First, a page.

Well-managed companies are continuously searching for ways to reduce costs without sacrificing either efficiency or productivity. One area in which IT consulting can help is in the realm of power consumption. Many businesses spend a significant portion of their energy budget on cooling down their data center so that equipment can function at appropriate temperatures. Since overheated equipment can lead to damaged infrastructure and data loss, both considerable cost factors, it makes sense to invest considerable resources into maintaining cooling.
In many kinds of climates, however, it may be possible to cut cooling costs considerably by using strategies that have come to be called ‘free cooling’. These strategies make use of the conditions outside the data center, leveraging them to provide cooling inside the building. Certainly, it makes little sense to pay for an indoor air-conditioned environment in New York, Philadelphia, or Massachusetts during the winter. Instead, cold air from outside can be brought in at a fraction of the cost to provide the cooling that IT equipment needs.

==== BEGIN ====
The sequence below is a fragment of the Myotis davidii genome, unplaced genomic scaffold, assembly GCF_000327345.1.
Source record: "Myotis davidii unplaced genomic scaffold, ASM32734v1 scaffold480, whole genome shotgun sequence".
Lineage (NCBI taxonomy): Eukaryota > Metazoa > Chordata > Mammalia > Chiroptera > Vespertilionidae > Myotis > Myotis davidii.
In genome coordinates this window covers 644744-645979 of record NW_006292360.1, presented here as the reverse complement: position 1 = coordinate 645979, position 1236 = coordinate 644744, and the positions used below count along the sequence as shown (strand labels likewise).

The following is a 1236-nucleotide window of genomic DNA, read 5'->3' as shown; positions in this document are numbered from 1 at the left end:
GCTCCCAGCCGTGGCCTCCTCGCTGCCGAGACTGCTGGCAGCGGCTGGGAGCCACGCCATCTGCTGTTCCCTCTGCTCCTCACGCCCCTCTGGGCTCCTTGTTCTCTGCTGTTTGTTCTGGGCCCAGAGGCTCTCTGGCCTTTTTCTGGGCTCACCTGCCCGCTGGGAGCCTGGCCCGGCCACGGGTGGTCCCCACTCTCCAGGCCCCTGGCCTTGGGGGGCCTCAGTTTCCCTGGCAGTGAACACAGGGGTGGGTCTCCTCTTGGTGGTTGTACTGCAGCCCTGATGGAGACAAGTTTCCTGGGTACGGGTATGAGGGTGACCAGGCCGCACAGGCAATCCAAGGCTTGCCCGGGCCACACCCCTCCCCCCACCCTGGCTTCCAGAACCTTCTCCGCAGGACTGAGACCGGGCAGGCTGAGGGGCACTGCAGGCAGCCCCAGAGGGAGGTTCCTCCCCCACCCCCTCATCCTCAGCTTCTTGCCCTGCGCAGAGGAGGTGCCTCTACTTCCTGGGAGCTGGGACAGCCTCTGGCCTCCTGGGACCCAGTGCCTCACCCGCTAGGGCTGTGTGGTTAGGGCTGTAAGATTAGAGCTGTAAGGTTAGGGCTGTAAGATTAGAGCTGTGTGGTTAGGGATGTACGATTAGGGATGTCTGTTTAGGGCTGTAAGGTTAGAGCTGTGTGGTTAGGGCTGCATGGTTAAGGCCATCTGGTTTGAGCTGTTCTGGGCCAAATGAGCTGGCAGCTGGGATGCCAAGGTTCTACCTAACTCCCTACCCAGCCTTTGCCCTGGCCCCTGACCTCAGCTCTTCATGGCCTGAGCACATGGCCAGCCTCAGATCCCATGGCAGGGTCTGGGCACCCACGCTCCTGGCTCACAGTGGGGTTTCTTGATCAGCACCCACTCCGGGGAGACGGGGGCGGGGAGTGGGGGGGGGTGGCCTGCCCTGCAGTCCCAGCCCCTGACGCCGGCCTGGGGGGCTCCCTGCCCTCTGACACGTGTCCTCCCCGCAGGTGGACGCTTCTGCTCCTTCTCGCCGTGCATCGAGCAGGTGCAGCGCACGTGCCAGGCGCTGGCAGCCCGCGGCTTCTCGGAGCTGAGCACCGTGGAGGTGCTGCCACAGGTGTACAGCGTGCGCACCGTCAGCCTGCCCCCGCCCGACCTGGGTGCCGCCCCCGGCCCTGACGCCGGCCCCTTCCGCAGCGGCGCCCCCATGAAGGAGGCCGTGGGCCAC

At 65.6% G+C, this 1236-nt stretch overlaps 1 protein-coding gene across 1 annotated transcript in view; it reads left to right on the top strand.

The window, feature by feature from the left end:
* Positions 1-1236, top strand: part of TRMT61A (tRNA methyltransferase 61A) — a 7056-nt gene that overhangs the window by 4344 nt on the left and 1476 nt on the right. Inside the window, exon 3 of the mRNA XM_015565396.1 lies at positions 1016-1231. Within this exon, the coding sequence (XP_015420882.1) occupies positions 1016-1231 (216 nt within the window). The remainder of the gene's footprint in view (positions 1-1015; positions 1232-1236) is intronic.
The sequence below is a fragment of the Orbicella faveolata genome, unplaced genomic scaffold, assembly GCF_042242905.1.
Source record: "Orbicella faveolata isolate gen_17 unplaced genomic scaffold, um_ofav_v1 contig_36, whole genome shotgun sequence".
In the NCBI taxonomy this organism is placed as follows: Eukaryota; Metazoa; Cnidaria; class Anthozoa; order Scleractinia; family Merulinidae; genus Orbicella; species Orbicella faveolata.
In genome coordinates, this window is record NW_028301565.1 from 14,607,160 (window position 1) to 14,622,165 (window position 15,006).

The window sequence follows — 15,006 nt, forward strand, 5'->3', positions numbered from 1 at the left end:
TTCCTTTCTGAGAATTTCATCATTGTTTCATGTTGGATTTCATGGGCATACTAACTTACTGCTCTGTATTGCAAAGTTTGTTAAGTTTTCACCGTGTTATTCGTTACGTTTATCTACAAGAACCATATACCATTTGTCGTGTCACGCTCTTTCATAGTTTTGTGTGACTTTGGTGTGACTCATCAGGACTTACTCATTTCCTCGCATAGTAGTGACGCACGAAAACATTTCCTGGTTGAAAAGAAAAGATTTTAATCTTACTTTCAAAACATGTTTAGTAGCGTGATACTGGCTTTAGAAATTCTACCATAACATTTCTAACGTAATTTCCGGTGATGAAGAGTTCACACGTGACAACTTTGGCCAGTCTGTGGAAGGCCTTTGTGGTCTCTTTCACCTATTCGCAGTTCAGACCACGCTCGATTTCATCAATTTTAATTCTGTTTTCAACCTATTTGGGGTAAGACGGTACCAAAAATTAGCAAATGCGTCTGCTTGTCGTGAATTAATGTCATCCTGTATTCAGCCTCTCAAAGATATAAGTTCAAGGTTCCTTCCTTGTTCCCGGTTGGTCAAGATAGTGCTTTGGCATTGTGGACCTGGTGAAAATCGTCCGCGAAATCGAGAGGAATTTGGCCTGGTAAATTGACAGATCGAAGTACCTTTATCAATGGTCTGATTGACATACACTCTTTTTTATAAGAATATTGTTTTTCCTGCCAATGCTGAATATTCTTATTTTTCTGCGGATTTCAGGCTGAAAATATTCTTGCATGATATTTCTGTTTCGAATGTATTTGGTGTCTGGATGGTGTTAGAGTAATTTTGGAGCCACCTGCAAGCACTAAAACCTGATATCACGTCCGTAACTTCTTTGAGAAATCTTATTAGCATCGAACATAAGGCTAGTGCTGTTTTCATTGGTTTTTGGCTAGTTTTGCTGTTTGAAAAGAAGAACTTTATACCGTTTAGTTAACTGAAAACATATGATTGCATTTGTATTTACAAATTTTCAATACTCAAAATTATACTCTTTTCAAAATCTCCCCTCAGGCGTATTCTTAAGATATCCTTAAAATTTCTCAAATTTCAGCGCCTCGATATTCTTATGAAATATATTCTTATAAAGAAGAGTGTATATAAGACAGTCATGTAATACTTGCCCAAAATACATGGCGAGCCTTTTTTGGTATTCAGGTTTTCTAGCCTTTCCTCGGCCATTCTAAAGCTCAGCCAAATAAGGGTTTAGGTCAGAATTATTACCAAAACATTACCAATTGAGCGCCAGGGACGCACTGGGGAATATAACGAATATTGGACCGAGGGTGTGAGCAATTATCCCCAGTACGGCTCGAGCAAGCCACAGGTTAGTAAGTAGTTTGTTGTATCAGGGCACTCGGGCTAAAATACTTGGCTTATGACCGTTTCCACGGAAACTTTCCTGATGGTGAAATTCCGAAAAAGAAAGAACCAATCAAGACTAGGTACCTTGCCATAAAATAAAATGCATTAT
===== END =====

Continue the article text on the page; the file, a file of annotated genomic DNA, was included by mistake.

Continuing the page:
At the current time, there are three major types of ‘free cooling’. The first is the most common, and involves using filters to bring outside air into the IT environment. Alternatively, heat exchangers can be used to effect a transfer of outdoor cooling power to the interior of the data center. A second type of environment-based cooling combines outside air with evaporative cooling technologies. The third type of ‘free cooling’ uses cooling towers through which water, glycol, or another cooling medium circulates, with the medium receiving chilling from environmental forces.